Suggested By: KS Narendran
KS Narendran is a Principal Consultant with Flame TAO Knoware Pvt. Ltd. and a Director on the Board Of Greenclouds Education Solutions Pvt. Ltd. and Sumedhas Academy for Human Context. Narendran led an uneventful life till he turned 50. Soon after, he lost his wife, Chandrika in the tragic disappearance of Malaysia Airlines MH370. Since this event, he has taken on a more public profile, speaking and writing about the issues related to the search, and investigation into the loss of MH370. He has written the book ‘Life after MH370: Journeying through a Void’. Narendran lives in Chennai with his mother and daughter.
He lists out 5 authors who have influenced him...
J Krishnamurthi: Reading or listening to him is a meditative experience. His deep inquiry into the human condition, the rejection of all dogma, and exhortations to the individual to discover his/her subjective truths rather than be captive to this or that greatly appeal to me.
Hermann Hesse: Many of his books are about the search and the seeker, the paths and experiences on a journey to discover/confront the truth about the self. I remember reading ‘Narcissus and Goldmund’ a few times. ‘Steppenwolf’ was my first Hesse and I recall being quite taken in by it.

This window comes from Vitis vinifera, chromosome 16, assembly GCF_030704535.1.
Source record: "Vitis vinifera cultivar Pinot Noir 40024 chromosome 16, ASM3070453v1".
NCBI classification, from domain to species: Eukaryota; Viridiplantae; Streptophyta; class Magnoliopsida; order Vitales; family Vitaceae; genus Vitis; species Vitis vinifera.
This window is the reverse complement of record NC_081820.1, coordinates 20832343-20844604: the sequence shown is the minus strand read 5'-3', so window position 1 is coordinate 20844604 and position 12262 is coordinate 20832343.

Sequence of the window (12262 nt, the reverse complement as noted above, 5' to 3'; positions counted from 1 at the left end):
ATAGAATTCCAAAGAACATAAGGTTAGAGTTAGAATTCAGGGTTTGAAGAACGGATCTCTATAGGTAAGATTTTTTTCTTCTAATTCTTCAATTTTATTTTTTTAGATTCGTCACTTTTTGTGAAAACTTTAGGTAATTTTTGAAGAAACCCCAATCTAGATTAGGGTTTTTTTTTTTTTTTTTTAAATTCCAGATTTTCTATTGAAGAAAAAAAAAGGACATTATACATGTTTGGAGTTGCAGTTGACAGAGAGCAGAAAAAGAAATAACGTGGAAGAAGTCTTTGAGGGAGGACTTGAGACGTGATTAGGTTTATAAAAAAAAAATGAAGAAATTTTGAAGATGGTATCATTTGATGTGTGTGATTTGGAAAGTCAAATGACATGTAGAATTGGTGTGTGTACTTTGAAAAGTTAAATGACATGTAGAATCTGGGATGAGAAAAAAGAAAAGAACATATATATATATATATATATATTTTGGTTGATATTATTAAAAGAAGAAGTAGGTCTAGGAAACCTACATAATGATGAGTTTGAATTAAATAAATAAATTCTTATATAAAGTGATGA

Chaim Potok: 'The Promise'. I read this book when in college, and remember it to this day for a slice of conversation between the father and his young son in which the father chides his son thus: “When did things become what they appear to be?” Over the years, this line has been a guiding light, and pushed me to go beyond taking things at face value, seek evidence, corroboration, alternative explanations, etc.
Nikos Kazantzakis: 'Zorba, the Greek'. Zorba’s fearless, uninhibited self, his zest for life and living it to the hilt, his exuberance and spontaniety in contrast to his employer’s (the other main character) socialized self, fearful, prosaic, and ponderous ‘poetry’ has remained a challenge for me to work through my own stuckness in normative ‘oughts’ and ‘shoulds’ and touch my own spontaniety.
Fydor Dostoyevsky: His involved writing is a challenge. Quickening in parts, lingering in other places, sunshine and grey are never too far apart, mostly brooding, searing. He brings an acute insight into human affairs, the psyche.